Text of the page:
“Some places just resonate history,” says Bill Cross as he lifts the giant iron key off of the entryway table and walks toward the massive solid wood door. He slides the key into the intricate locking system and opens the door onto an expansive porch bordered by four two-story majestic Greek Doric columns. He points to the item that he and Mary Ann, his wife, have been on a mission to obtain for 12 years: a marker in their front yard designating the house on the National Register of Historic Places.
Bill always appreciated historic structures, studying them even as a young college student. Mary Ann lived and raised her children in a designated historic home near Dobbs Ferry in New York. Before Bill retired in 2000 from his position as a senior systems manager for NASA at Goddard Spaceflight Center outside of Washington, D.C., he knew he wanted to spend his retirement years in a historic home — a place that could showcase his extensive collection of antiques. In 1997, Mary Ann, who had been selling historic real estate in South Carolina, showed widower Bill the circa 1820 home in Newberry named Oak Grove, and he was smitten, not only with the house but also with his agent.
At the time of purchase, the home was in less-than-stellar aesthetic condition and was not entirely reflective of the time period in which it was built. The structure was sound and remarkably intact, despite almost 200 years of wear and tear. Still, the couple, who ended up marrying in 2001, set out on a three-year journey to restore the home to its original glory.
Clues Along the Way
Fascinated with history, Mary Ann and Bill learned that Frederick Nance, Sr., born in 1770, was the builder of Oak Grove. He became one of the earliest settlers in the town of Newberry, 42 miles northwest of Columbia. Major Nance, as he was known, owned hundreds of acres and was a successful businessman, planter and respected public official. He had been Lieutenant Governor under Governor Drayton, served four terms in the State Senate and was on the committee on public buildings during his last term. While in the Senate, he served on the committee to persuade Charlestonian Robert Mills — known as America’s first native-born architect and designer — to be South Carolina’s engineer and to design courthouses and public buildings.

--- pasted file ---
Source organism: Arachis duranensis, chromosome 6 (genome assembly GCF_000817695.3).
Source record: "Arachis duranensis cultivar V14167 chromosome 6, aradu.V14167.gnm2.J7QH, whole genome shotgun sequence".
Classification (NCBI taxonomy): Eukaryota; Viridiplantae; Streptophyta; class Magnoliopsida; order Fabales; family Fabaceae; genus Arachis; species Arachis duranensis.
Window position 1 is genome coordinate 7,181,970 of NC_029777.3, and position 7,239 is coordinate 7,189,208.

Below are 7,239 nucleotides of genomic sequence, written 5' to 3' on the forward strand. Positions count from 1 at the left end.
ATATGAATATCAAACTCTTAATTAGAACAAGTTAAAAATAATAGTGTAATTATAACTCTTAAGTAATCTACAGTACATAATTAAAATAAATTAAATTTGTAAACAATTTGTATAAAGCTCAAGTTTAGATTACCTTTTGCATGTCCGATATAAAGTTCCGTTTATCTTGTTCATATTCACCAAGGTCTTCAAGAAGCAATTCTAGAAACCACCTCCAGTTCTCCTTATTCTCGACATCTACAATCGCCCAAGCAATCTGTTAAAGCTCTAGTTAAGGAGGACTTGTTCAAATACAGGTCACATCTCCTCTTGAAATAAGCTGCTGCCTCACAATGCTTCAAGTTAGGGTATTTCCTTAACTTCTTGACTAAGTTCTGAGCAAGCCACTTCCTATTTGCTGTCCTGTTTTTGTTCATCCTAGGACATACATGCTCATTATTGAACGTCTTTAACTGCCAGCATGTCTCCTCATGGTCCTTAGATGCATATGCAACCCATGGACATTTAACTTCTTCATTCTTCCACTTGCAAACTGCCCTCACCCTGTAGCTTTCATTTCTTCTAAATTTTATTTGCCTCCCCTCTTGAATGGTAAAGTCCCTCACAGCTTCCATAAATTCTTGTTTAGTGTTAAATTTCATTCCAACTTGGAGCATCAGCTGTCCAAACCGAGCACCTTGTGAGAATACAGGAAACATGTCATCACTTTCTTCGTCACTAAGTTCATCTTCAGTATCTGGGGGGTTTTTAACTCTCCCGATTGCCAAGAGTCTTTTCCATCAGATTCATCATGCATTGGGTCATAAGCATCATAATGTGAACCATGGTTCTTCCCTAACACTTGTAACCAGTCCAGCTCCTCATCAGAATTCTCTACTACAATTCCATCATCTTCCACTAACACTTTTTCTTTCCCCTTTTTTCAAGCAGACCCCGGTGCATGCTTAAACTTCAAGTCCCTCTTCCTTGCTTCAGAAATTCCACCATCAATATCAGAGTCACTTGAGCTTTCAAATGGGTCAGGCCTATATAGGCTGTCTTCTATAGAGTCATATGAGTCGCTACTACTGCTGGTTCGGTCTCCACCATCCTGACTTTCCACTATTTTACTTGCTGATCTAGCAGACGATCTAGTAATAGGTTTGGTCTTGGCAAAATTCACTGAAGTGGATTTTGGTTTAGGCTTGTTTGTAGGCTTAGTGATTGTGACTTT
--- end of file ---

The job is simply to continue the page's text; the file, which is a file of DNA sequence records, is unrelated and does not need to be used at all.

It was during this research that Mary Ann sent out photos of the house to her five children. Her son, John, commented that the house looked like a courthouse. Robert Mills designed both the courthouse and the jail — neither of which are now standing — in Newberry. The more the Crosses investigated and delved into the lives of Major Nance and Robert Mills, the more they became convinced that their home could be a Robert Mills residential design.
What is significant about this discovery is that Mills is not only famous for designing several South Carolina courthouses, like the one in Camden, and also for the Washington Monument and many other buildings in D.C., but he was also under the tutelage of Thomas Jefferson at Monticello at the University of Virginia. Yet, he designed few residences. The only known house in South Carolina that was designed by Mills and is extensively documented is the Ainsley Hall (or Robert Mills House) in Columbia. Plus, the Crosses learned that Mills was in Newberry working on the courthouse and the jail at precisely the same time their house was being constructed; and the house is included on Mills’s map of the area.
Besides the Major Nance connection, the Newberry public buildings and the coordinating time period, John Bryan, Ph.D., now retired professor of art history at the University of South Carolina and one of the foremost authorities on Robert Mills, became involved. Dr. Bryan authored Robert Mills: America’s First Architect and knows that Mills exhibited idiosyncrasies in his designs. For example, Mills focused on Greek revival style, yet he rarely signed his plans. Plus, he painted and penciled the mortar on the exterior to create an orderly pattern. Finally, some of Mills’ designs include interior shutters, which the Crosses’ house showcases as well.
The Crosses were endeared by Dr. Bryan’s quote in a 2004 The State newspaper article featuring their suspicion that the home was a Robert Mills design: “When the Crosses called me and told me they might be living in a Robert Mills house, I thought, ‘baloney,’ but my grandmother always quoted me the poem, ‘The old cow’s tail hangs down behind, all ragged and full of burrs; but don’t make fun of it, my friend. She loves it because it’s hers.’ So I agreed to go to Newberry fully prepared to tell these nice people they didn’t live in a Robert Mills house.” After visiting the house, Dr. Bryan had to admit to the Crosses that they were most likely correct in their assumptions.